The worst punishment ever

Except for a tiny bubble of light floating over our kitchen sink from a handmade night-light, the house waited for me in darkness. Rehearsal Tuesday night was disjointed, but productive. My mind replayed all of my mistakes, visually marking what I need to work on before this Saturday’s annual Riverside Park Pops Concert. It is always a mad dash to get everyone where they need to go before I leave for the night: gymnastics, swim, dinner, homework. There is about a two and a half hour window to connect with each family member on Tuesdays. I make it a point to have the girls ride together for each drop-off, so that I can utilize my driving time to talk to them about their day.

Imagine my surprise to find out that The Tortoise approached DW at 9 pm Tuesday night to sign an assignment. She had never mentioned this to me during our time together. Her teacher had given out a study guide almost two weeks ago, mapping out each step she expected the students to follow in order to prepare. The students were required to have a parent initial each assignment listed and then sign the finished study guide as part of their grade. Unfortunately, she decided to lie and say she just got the study guide the day before, but DW is a smart guy and prodded a little more. Lies were layered and then quickly unraveled under duress.

“Fine! I got this two weeks ago but didn’t show anyone because I didn’t want you on my back about studying for this exam!”

The lie stinks, but so does the reason. The Tortoise’s grades have been really good. She has finally started to show some time management skills and has lost few privileges this year. But this could not go unpunished. DW made the same choice I would have, and refused to sign the paper, because then he would be lying that he had knowledge of her completing each of the tasks, things like re-reading the chapter, note taking that she couldn’t produce, create flash cards, etc. Obviously, this would result in her losing some points – reality discipline at its finest. For the lie, she lost weekend privileges with her friends, which meant her Friday night suddenly became available.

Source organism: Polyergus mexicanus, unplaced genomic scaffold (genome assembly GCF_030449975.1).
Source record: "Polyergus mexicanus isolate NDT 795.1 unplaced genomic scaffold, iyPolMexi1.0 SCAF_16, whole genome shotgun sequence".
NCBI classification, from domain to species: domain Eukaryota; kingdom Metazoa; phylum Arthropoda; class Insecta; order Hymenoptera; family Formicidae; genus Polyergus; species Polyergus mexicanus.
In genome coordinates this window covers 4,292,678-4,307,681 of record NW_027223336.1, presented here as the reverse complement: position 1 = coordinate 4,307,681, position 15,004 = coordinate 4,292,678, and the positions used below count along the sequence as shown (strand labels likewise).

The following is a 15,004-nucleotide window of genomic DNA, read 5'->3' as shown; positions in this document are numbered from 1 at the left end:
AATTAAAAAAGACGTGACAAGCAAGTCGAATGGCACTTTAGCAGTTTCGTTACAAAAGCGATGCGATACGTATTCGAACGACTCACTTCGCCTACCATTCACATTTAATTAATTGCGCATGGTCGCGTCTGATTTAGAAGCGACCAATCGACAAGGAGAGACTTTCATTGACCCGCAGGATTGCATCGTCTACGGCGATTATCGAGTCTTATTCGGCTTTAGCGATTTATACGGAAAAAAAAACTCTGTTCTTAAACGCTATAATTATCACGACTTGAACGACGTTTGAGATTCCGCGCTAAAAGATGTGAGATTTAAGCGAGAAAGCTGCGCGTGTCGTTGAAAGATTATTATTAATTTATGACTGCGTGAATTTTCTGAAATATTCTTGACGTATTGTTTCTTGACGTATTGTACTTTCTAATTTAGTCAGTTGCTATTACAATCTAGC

The next morning, over breakfast, I asked her about what had transpired the night before. She pouted, sinking Cheerios one by one in her cereal bowl, and admitted everything.

“And Dad already told me I’m grounded, so there really isn’t anything else to say. I know I deserved that too.”

We didn’t talk about it again the rest of the week, until last night. The Hare has a gymnastics banquet tonight. Originally, just DW, The Hare and myself were going, but there is no way I am going to let The Tortoise hang out by herself to text friends and watch movies all night while she is grounded.

“By the way,” I said, kissing her goodnight, ” You’ll need to wear a dress to the banquet.”

“WHAT!” she exclaimed, sitting up in bed, “I wasn’t planning on going! That’s so boring!”

“It really wasn’t a request. We are all going together, as a family.”

The Tortoise threw herself back on the bed, her head attacking the pillow with a swoosh.

“Great,” she mumbled, “now that’s the worst punishment ever.”

She thinks that’s bad? Just wait and see what happens if she continues to have a bad attitude tonight. I might make her go to church with me Sunday morning.

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4 thoughts on “The worst punishment ever

  1. My inner teen is also squirming, wanting to side with The Tortoise.

    I despised people telling me how I should study. Every person is different so how could they possibly know?

    I don’t know if my mother–strict as she was, would have had the courage to let me suffer the consequences, knowing it would possibly lower my grade. Especially if I then aced the test.

    But I would have totally been grounded for lying.

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